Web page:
Images taken by Philae’s ROsetta Lander Imaging System, ROLIS, trace the lander’s descent to the first landing site, Agilkia, on Comet 67P/Churyumov–Gerasimenko on 12 November 2014. The first image was taken just over 3 kilometres (2 miles) from the comet, and indicates the position of Agilkia and the area covered by the next image in the sequence, taken just 67 metres away. The six images that follow were taken at approximately 10 second intervals prior to landing, with the final image of the sequence acquired 9 metres above the touchdown site. The time the images were acquired, along with distance from the surface and image resolution, are marked on each image. The final slide is annotated with the estimated touchdown position and orientation of Philae, which has been calculated to within ±20 centimetres.
The images taken shortly before touchdown progressively reveal a surface comprising metre-size blocks of diverse shapes and random orientations, coarse regolith with grain sizes of 10–50 centimetres and, in the closest image, granules less than 10 centimetres across. The regolith in this region is thought to extend to a depth of 2 metres in places, but seems to be free from fine-grained dust deposits at the resolution of the images.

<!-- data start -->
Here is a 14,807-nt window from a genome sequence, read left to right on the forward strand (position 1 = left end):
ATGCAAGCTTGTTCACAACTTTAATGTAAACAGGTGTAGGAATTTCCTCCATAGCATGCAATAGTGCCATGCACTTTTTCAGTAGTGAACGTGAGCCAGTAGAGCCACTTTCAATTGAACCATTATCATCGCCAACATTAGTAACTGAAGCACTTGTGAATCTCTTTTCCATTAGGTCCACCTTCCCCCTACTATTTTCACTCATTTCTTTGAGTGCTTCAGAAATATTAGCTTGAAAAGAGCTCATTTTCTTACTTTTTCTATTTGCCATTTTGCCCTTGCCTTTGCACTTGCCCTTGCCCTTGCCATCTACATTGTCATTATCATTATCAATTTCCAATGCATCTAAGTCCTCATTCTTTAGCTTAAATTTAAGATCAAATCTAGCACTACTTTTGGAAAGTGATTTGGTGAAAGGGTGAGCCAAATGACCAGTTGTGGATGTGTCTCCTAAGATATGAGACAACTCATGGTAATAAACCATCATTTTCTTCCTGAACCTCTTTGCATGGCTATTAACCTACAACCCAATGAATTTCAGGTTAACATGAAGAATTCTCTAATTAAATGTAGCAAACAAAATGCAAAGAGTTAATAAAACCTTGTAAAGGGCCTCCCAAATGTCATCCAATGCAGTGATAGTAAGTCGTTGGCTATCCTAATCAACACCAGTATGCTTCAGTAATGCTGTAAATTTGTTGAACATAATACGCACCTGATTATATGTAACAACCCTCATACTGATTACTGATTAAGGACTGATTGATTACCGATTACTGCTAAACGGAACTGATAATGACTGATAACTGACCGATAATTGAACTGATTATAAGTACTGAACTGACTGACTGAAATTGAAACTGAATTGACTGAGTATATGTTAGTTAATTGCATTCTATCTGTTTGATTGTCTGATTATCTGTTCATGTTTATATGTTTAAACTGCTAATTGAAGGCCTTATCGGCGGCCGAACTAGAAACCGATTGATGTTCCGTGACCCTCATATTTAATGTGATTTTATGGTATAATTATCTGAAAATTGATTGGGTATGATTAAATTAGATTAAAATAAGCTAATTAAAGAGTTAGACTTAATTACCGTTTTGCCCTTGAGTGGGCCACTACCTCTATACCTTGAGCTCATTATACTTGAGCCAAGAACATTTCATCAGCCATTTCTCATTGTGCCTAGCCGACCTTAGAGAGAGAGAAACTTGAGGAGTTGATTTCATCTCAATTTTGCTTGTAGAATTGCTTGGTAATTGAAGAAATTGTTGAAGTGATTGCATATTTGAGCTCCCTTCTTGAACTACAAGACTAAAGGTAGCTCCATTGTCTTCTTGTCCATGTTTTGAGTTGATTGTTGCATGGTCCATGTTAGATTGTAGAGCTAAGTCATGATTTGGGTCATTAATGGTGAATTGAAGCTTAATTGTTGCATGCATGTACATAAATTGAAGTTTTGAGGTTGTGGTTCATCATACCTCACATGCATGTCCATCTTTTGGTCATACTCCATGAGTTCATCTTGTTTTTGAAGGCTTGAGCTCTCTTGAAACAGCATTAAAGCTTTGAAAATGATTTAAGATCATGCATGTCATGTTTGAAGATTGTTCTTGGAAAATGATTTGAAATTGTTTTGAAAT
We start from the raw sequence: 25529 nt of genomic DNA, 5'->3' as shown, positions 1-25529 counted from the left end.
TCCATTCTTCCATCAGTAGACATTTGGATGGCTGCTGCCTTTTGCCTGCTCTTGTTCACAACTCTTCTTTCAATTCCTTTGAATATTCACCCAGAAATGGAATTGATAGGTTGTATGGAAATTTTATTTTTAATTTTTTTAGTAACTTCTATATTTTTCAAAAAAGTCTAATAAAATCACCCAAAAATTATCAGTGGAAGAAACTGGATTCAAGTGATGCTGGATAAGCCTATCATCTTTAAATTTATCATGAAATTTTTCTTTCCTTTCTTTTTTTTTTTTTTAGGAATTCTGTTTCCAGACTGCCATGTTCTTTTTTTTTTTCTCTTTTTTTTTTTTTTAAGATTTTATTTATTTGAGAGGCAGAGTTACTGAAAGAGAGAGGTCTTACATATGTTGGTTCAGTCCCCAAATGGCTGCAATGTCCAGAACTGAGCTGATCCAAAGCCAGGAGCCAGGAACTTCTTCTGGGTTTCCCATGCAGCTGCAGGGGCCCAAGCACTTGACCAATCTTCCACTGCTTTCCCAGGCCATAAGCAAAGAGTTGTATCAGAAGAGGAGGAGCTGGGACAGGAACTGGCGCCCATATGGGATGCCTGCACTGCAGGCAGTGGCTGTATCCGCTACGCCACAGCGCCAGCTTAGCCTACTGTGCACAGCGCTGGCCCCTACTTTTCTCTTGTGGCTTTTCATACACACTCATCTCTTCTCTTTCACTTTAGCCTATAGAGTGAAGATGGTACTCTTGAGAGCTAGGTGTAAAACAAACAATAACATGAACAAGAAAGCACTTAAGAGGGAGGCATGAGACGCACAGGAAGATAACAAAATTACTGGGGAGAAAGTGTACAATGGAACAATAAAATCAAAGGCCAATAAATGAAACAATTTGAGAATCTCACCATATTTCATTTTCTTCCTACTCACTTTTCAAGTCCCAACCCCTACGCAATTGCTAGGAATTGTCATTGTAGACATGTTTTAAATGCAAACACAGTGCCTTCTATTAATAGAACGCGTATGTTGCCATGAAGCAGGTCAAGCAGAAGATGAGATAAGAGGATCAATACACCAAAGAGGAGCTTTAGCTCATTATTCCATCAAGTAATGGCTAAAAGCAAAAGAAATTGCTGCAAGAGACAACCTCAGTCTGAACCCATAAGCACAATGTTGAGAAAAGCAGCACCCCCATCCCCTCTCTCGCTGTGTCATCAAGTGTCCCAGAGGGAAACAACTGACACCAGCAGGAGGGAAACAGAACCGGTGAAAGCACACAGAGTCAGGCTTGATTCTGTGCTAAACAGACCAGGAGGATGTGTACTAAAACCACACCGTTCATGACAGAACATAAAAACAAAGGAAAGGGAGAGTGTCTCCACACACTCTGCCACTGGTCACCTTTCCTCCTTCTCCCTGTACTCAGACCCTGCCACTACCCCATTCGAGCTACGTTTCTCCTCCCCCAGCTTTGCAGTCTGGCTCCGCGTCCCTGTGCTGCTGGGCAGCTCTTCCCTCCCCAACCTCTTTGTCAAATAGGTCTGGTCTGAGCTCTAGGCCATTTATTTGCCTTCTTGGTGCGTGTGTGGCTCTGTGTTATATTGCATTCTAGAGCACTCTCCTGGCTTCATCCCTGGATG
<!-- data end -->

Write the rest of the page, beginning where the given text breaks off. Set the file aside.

The largest boulder, seen only in the images taken from distances between 67.4 metres and 28.9 metres, measures about 5 metres high, with a peculiar bumpy structure and fracture lines running through it that suggest erosional forces are working to fragment the comet’s boulders into smaller pieces. The boulder also has a tapered ‘tail’ of debris behind it, yielding clues as to how particles lifted up from one part of the eroding comet are deposited elsewhere.